A secondary character is any character in the story aside from the protagonist (main character) and the antagonist (villain or force in opposition to the protagonist).
Just a side note here, an antagonist doesn’t have to be a character. It can be an internal emotional or mental problem. Or, it can be an external force, such as a category 4 hurricane that the protagonist must prepare for or fight to survive.
It’s important to mention also that there are two categories or ‘subclasses’ of secondary characters:
1. The supporting character.
A supporting character is a substantial part of your story. She or he is part of the protagonist’s life and is usually there throughout the story helping move the story forward.
An example of this is Chen from “Walking Through Walls”. Wang is the protagonist and Chen is his best friend. Wang bounces many of his problems off Chen and Chen advises him. Chen is the voice of reason and calm while Wang ‘wants what he wants’ and is impatient.
This friendship is an essential part of the story. It’s part of what makes Wang choose one course of action over another in the end.
Sometimes supporting characters can have their own subplot. Using “Walking Through Walls” again, Chen was chosen by his village to become an Eternal apprentice. His village was invaded by neighboring warriors and his younger sister was abducted.
Supporting characters can be a catalyst for the direction the story takes.
Chen’s backstory also plays a part in the direction Wang takes in his character arc.
Along with this, supporting characters are essential to a book series.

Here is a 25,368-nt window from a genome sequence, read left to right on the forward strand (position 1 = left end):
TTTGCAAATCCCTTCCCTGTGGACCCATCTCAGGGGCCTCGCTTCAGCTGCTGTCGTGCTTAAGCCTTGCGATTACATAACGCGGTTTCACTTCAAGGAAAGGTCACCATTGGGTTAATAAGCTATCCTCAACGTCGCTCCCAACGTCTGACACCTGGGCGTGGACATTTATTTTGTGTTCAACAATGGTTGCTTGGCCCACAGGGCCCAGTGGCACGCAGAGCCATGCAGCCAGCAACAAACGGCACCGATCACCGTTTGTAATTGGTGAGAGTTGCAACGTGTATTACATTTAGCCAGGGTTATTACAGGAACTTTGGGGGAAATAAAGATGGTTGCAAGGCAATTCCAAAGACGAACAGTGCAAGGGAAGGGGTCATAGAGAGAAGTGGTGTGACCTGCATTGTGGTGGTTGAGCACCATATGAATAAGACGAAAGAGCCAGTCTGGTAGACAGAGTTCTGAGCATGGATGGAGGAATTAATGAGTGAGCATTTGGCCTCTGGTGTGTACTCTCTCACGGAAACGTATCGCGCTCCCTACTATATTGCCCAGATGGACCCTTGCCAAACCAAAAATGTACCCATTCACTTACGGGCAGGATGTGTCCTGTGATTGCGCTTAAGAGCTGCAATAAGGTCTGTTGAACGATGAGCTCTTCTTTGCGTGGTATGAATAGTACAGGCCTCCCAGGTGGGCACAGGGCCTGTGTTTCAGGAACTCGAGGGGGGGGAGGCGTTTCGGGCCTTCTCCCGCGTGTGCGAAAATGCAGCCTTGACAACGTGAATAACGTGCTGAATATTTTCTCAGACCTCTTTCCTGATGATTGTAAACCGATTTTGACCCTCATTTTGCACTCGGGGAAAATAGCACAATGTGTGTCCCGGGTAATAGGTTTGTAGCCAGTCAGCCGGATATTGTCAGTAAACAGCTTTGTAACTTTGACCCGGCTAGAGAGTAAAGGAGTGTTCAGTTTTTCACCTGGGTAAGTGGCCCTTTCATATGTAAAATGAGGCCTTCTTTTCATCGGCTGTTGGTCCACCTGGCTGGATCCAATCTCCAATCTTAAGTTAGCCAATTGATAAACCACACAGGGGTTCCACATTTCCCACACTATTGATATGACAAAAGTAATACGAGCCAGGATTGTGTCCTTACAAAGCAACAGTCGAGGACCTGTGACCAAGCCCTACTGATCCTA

Think of just about any series on TV (old or new): The Big Bang Theory; Superman; NCIS; Castle; The X-Files; even the MythBusters. You expect to see the supporting cast. You’d be disappointed if you didn’t.
2. The minor character.
A minor character is someone who may make a brief appearance in the story or is there in the background throughout. They give the story more authenticity and dimension. There will most likely be various minor characters throughout a book.
For example, in “Walking Through Walls” Wang and Chen are in an apprenticeship with other students. These students help create a dimensional world for the story. But, while they exist and are mentioned here and there, they aren’t essential to the story.
A great example of a minor character is the taxi driver, Sylvester, from the 1947 movie, “The Bishop’s Wife”. Sylvester was only in a couple of scenes, but he was memorable while adding nothing more than humor to those particular scenes.
Summing it Up
Getting back to the title question of whether supporting characters are important to stories, they are. They are an essential part of every story.
Being a writer, like being any kind of artist who creates something from nothing, is an amazing ability. It’s almost like magic. And, you are in control. You decide what to create. The only limit you have is the cap on your imagination.
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